Delivery flights are usually a much-celebrated event for airlines, with planes occasionally flying from far-away factories to their new homes. While long and medium-haul aircraft can usually make this hop with a stop or two, how do short haul aircraft reach their destinations halfway around the world?
Short-haul aircraft usually include regional jets and turboprops, which have ranges of around 1,000 nautical miles. For instance, de Havilland Canada manufactures its popular Dash 8 turboprop near Toronto, making it quite the journey for any European or Asian customers. Similarly, ATR produces its turboprops jets in Toulouse, France, making some of its journey to Asia-Pacific and North America quite lengthy.
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Range and weight
Every aircraft has a listed maximum range, which varies depending on the total weight of the aircraft on each flight. On long ferry flights, short-haul planes are usually flown empty to increase the range of the aircraft, with only the pilots and essential crew onboard.
The absence of dozens of passengers and heavy cargo can add hundreds of miles to the overall range of the aircraft. This becomes particularly important during long stretches over the ocean, where the range is critical.
This balancing act between range and weight is key to minimizing the number of stops an aircraft has to make on its journey from the factory to the customer. Without an extended range, some long stretches may simply be impossible.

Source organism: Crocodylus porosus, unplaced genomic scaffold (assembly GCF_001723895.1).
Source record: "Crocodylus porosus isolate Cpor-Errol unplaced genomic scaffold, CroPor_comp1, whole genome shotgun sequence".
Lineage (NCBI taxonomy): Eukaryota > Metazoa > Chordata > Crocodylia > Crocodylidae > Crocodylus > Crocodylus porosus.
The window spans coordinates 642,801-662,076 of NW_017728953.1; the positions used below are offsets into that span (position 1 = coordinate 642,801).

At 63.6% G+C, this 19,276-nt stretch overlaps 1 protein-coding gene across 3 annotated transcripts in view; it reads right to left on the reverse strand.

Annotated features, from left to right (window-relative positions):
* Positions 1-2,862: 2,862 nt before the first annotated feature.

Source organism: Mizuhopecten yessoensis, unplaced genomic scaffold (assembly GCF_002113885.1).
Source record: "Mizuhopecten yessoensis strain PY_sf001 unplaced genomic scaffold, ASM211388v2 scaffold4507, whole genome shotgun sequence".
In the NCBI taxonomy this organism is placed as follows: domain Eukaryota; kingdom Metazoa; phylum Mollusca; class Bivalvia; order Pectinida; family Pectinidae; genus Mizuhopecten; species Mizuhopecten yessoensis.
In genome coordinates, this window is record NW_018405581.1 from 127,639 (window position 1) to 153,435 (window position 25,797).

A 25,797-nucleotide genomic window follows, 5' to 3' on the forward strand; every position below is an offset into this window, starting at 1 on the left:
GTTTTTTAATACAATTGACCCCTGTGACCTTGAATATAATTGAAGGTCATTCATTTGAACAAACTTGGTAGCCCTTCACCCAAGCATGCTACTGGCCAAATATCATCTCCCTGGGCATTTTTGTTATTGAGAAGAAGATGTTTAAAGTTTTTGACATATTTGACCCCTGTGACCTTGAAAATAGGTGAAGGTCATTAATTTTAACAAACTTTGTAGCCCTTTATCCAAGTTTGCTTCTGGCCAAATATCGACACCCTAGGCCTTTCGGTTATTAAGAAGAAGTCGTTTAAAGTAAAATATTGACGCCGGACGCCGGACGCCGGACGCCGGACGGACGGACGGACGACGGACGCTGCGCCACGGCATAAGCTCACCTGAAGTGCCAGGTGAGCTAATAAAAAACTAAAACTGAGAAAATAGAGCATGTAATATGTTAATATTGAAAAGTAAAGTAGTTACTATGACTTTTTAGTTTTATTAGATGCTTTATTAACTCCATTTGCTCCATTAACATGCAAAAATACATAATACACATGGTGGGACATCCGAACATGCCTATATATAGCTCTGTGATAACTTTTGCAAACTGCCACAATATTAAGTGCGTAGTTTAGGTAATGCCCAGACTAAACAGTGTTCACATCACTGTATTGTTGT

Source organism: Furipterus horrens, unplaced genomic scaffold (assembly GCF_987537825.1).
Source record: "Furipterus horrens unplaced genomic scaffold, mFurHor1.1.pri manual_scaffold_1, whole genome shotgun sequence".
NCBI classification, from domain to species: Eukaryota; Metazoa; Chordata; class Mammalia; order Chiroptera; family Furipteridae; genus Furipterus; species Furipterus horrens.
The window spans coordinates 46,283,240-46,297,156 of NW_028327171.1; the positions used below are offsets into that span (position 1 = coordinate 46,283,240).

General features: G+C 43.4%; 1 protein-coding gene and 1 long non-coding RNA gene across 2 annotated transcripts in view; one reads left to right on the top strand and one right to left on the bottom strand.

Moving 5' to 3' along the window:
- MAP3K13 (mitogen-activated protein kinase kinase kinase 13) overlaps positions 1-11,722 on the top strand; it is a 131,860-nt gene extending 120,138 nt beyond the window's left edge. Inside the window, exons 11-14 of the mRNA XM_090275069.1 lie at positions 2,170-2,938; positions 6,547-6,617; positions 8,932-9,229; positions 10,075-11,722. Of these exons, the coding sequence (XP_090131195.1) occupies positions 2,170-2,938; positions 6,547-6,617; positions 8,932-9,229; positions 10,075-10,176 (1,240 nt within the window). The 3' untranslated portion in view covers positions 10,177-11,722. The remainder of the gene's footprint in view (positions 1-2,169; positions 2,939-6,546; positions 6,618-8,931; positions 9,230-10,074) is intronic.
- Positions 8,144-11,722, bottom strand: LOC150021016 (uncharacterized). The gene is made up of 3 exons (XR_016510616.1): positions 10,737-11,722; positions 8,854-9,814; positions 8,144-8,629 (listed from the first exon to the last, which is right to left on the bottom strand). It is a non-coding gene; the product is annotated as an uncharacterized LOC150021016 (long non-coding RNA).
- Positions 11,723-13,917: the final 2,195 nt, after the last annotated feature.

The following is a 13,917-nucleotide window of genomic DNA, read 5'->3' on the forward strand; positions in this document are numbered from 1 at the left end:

You may have guessed that the main way short-haul planes reach their destination is by making stops. Lots of them, depending on the distance. On these stops, aircraft will usually refuel and occasionally even swap crews depending on the total flight time.
For instance, on a transatlantic journey (which many Dash 8s make), planes could stop in Canada, Greenland, Iceland, and the UK, before reaching the European continent. Similarly, on trans-Pacific flights, planes will make stops in Alaska and different locations in Russia.
These oceanic hopes can prove to be dangerous too, with few diversionary airports available around. Some reports say that pilots on these ferry flights even carry emergency survival gear and life rafts in the event the plane faces technical or weather issues over the ocean.
To increase the range of the aircraft on ferry flights, airlines may also install temporary fuel tanks on the seats or cargo hold. This adds more range to the aircraft and ensures it can make an emergency diversion if required. This is something Hawaiian Airlines had to do on its Boeing 717s to get them back to the mainland.
Overall, the journey of short-haul aircraft from their production facility to their new homes can be quite rigorous. However, after decades of delivering hundreds of aircraft, manufacturers know how to safely and efficiently deliver these aircraft.